China's baby step unlikely to leave big footprint on U.S. economy

July 24, 2005|By Jay Hancock

THE DIGITAL PRINTER-copier-scanner, made by Lexmark in China for export to the United States, was going for $59.96 at Circuit City last week.

China's move on Thursday to strengthen its currency, which Treasury Secretary John W. Snow said "will be a significant contribution toward global financial stability" when phased in, would raise the device's price, assuming the cost is passed along, to $61.16.

That's a 2 percent difference - $1.20. Kind of puts all the hullabaloo in perspective, doesn't it?

"It's a baby step," says Mark Vitner, senior economist for Wachovia Corp. "It's probably not going to mean that much in the way of prices."

Or anything else in the economy, for that matter.

Theoretically, an increase in the value of China's yuan against the dollar would cut the U.S. trade deficit and ease pressure on American workers from inexpensive imports.

That's why American politicians have badgered Beijing for years to unfasten the yuan-dollar link, which they said was too low and made Chinese goods artificially cheap on world markets.

Last week China seemed to comply, nudging up the exchange rate, harnessing the yuan to a basket of currencies instead of just the dollar and promising to let it fluctuate accordingly.

But the more likely result is business as usual - except with a couple extra after-dinner toasts when Chinese President Hu Jintao visits President Bush in September.

China hopes the change "will be enough to get the political hacks in the United States off their back and allow them to continue to de facto run a very strong link with the dollar," says Steve Hanke, a currency expert and professor of applied economics at the Johns Hopkins University. "They might continue to do exactly what they've been doing."

Unlike the euro, Japanese yen and other major currencies, the yuan's value is set not by freely acting traders on foreign exchange markets but by financial authorities in its home country.

For more than a decade, Beijing has fixed the yuan's value at 8.28 to the dollar. It made the peg stick by buying Treasury notes and other dollar-denominated securities with the billions that U.S. consumers spend on Chinese goods each year.

At that rate Chinese manufacturers have been able to undersell global competitors, especially in the United States, where Chinese imports have contributed to losses in factory jobs as well as the bargains we've come to expect at Wal-Mart and other retailers.

The new exchange rate starts at 8.11 yuan to the dollar. At 2 percent that's a much smaller change than the 5 percent adjustment some analysts expected.

And it's infinitesimal against the 40 percent adjustment some critics said was necessary to bring the yuan up to its "natural" value and create a level playing field in international trade.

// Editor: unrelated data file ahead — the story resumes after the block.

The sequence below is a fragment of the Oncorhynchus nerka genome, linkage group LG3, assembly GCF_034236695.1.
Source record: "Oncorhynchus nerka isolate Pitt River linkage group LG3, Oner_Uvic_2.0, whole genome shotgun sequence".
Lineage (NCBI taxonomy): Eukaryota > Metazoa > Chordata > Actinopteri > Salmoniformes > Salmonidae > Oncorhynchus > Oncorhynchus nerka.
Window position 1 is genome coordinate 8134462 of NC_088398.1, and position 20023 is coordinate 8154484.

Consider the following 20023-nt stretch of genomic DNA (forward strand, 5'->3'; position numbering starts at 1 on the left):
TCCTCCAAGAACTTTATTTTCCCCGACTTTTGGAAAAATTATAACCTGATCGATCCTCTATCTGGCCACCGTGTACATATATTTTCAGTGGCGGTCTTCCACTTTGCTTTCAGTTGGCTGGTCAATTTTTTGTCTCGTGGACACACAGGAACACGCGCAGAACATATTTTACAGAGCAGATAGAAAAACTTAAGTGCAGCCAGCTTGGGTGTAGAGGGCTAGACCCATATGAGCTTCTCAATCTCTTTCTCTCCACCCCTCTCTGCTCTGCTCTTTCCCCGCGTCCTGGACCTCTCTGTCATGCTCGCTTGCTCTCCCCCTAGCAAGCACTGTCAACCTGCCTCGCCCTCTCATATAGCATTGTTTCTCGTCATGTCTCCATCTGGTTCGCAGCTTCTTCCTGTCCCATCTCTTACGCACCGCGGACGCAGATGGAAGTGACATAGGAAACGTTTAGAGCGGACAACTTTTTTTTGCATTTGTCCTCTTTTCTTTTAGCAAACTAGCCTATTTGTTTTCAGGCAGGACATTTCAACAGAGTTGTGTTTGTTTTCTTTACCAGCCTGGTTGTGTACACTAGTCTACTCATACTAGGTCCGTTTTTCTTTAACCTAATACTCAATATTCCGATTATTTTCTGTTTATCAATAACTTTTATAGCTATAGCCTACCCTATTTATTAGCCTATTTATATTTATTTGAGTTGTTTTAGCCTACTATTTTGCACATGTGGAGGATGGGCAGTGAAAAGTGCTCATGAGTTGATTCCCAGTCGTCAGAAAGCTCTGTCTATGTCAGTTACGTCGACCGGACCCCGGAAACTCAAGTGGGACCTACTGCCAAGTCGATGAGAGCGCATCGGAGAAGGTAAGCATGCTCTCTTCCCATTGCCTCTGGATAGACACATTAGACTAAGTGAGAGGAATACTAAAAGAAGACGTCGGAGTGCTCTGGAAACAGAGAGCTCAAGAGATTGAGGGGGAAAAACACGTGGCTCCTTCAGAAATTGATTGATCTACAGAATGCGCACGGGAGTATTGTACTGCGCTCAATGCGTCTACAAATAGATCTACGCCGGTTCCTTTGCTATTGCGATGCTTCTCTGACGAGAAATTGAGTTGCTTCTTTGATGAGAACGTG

"I wouldn't put a lot of hope that we're going to see a big impact on the trade gap, at least not in the near term, from this move," said Alan Levenson, chief economist at T. Rowe Price.

And maybe not even in the longer term.

Along with the 2 percent bump, Beijing says it will let the yuan move 0.3 percentage points daily in accord with an index of foreign currencies. Each day's closing price will be the midpoint of the next day's allowed range, meaning the yuan's value could change significantly over time.

But Hanke says that the basket of currencies in the index will be secret and that behind the shroud China could continue to effectively peg the yuan at a low rate against the dollar, even as it defuses the political liabilities of doing so.

Beijing said the new system is "flexible."

"That was a code word for something that now is going to be completely opaque. No one will have a clue about what they are doing," Hanke said. "Maybe the dollar will be the only thing the Chinese have in the basket."

After all, why mess with something that worked so well for a decade? Beijing's currency regime has supported the rise of hundreds of millions from poverty to middle class, shielded China from Asia's 1997-1998 financial crisis and allowed Hu's Communists to exercise supreme and uninterrupted power.

Beijing acutely knows the danger of moving too quickly from a Communist economy to free-market one. It's on display next door, in Russia, the sick man of Asia. China also knows and fears currency blowups; a sudden currency appreciation in the 1930s helped stoke the unrest that brought Mao Tse-tung's Communists to power, Hanke said.

Americans who want substantial change tried to be optimistic that last week's yuan budge is the start of something bigger.

"To paraphrase the Chinese philosophers, the trip of a thousand miles can well begin with the first baby step," New York Democratic Sen. Charles Schumer told Washington reporters last week.

Yeah, but so can a walk around the block.

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